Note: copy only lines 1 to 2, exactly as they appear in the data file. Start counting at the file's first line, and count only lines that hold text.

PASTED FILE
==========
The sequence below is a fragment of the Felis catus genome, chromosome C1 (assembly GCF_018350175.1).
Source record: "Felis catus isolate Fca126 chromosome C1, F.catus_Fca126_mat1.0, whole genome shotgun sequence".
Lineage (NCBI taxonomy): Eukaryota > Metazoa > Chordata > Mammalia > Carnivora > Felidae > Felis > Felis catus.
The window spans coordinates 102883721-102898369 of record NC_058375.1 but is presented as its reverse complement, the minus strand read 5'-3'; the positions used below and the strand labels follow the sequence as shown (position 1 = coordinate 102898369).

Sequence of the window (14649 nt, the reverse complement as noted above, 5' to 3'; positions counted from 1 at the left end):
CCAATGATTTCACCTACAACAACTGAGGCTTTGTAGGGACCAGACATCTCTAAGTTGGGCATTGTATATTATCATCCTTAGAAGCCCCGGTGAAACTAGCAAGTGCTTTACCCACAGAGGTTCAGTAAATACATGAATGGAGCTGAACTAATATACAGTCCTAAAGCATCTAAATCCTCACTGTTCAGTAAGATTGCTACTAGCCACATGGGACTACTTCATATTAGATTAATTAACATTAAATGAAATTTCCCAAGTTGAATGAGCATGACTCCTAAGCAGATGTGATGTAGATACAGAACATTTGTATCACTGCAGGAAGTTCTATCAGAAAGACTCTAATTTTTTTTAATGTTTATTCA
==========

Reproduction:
The sequence below is a fragment of the Felis catus genome, chromosome C1 (assembly GCF_018350175.1).
Source record: "Felis catus isolate Fca126 chromosome C1, F.catus_Fca126_mat1.0, whole genome shotgun sequence".